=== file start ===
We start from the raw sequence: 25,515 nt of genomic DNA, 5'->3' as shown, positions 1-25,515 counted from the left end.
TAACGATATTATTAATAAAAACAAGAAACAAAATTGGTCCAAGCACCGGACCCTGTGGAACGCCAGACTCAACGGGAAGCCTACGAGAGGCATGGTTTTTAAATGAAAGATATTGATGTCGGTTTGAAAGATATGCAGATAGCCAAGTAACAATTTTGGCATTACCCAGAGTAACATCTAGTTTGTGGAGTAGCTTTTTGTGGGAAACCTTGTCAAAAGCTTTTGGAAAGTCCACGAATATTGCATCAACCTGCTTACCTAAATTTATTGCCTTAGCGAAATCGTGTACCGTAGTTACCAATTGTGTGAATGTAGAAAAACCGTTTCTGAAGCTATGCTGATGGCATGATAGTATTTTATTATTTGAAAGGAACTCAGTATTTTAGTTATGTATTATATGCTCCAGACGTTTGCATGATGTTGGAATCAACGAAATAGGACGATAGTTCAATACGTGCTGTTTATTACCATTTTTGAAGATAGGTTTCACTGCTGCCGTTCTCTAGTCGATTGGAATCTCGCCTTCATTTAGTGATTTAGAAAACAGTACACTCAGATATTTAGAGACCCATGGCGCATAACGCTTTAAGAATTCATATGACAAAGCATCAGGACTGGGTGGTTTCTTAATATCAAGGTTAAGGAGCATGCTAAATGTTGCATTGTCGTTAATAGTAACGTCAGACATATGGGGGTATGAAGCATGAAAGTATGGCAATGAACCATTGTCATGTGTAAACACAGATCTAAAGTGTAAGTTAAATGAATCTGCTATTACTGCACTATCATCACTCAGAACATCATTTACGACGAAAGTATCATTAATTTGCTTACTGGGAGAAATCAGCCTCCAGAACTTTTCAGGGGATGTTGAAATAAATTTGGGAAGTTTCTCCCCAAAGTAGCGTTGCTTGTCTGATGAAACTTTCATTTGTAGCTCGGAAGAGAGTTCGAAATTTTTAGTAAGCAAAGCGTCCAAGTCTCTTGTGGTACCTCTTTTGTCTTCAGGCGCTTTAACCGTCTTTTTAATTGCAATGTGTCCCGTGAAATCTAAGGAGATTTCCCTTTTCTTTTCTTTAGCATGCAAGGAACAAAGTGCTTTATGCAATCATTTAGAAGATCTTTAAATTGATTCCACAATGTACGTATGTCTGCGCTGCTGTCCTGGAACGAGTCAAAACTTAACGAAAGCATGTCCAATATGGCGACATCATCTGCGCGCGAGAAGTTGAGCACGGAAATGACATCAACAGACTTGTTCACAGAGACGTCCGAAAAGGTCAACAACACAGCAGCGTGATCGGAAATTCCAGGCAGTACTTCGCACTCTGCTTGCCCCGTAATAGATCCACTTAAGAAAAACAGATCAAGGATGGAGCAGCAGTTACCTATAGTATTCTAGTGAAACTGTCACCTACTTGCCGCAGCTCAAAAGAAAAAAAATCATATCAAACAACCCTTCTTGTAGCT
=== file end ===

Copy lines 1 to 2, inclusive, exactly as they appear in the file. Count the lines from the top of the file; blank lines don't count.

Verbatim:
We start from the raw sequence: 25,515 nt of genomic DNA, 5'->3' as shown, positions 1-25,515 counted from the left end.
TAACGATATTATTAATAAAAACAAGAAACAAAATTGGTCCAAGCACCGGACCCTGTGGAACGCCAGACTCAACGGGAAGCCTACGAGAGGCATGGTTTTTAAATGAAAGATATTGATGTCGGTTTGAAAGATATGCAGATAGCCAAGTAACAATTTTGGCATTACCCAGAGTAACATCTAGTTTGTGGAGTAGCTTTTTGTGGGAAACCTTGTCAAAAGCTTTTGGAAAGTCCACGAATATTGCATCAACCTGCTTACCTAAATTTATTGCCTTAGCGAAATCGTGTACCGTAGTTACCAATTGTGTGAATGTAGAAAAACCGTTTCTGAAGCTATGCTGATGGCATGATAGTATTTTATTATTTGAAAGGAACTCAGTATTTTAGTTATGTATTATATGCTCCAGACGTTTGCATGATGTTGGAATCAACGAAATAGGACGATAGTTCAATACGTGCTGTTTATTACCATTTTTGAAGATAGGTTTCACTGCTGCCGTTCTCTAGTCGATTGGAATCTCGCCTTCATTTAGTGATTTAGAAAACAGTACACTCAGATATTTAGAGACCCATGGCGCATAACGCTTTAAGAATTCATATGACAAAGCATCAGGACTGGGTGGTTTCTTAATATCAAGGTTAAGGAGCATGCTAAATGTTGCATTGTCGTTAATAGTAACGTCAGACATATGGGGGTATGAAGCATGAAAGTATGGCAATGAACCATTGTCATGTGTAAACACAGATCTAAAGTGTAAGTTAAATGAATCTGCTATTACTGCACTATCATCACTCAGAACATCATTTACGACGAAAGTATCATTAATTTGCTTACTGGGAGAAATCAGCCTCCAGAACTTTTCAGGGGATGTTGAAATAAATTTGGGAAGTTTCTCCCCAAAGTAGCGTTGCTTGTCTGATGAAACTTTCATTTGTAGCTCGGAAGAGAGTTCGAAATTTTTAGTAAGCAAAGCGTCCAAGTCTCTTGTGGTACCTCTTTTGTCTTCAGGCGCTTTAACCGTCTTTTTAATTGCAATGTGTCCCGTGAAATCTAAGGAGATTTCCCTTTTCTTTTCTTTAGCATGCAAGGAACAAAGTGCTTTATGCAATCATTTAGAAGATCTTTAAATTGATTCCACAATGTACGTATGTCTGCGCTGCTGTCCTGGAACGAGTCAAAACTTAACGAAAGCATGTCCAATATGGCGACATCATCTGCGCGCGAGAAGTTGAGCACGGAAATGACATCAACAGACTTGTTCACAGAGACGTCCGAAAAGGTCAACAACACAGCAGCGTGATCGGAAATTCCAGGCAGTACTTCGCACTCTGCTTGCCCCGTAATAGATCCACTTAAGAAAAACAGATCAAGGATGGAGCAGCAGTTACCTATAGTATTCTAGTGAAACTGTCACCTACTTGCCGCAGCTCAAAAGAAAAAAAATCATATCAAACAACCCTTCTTGTAGCT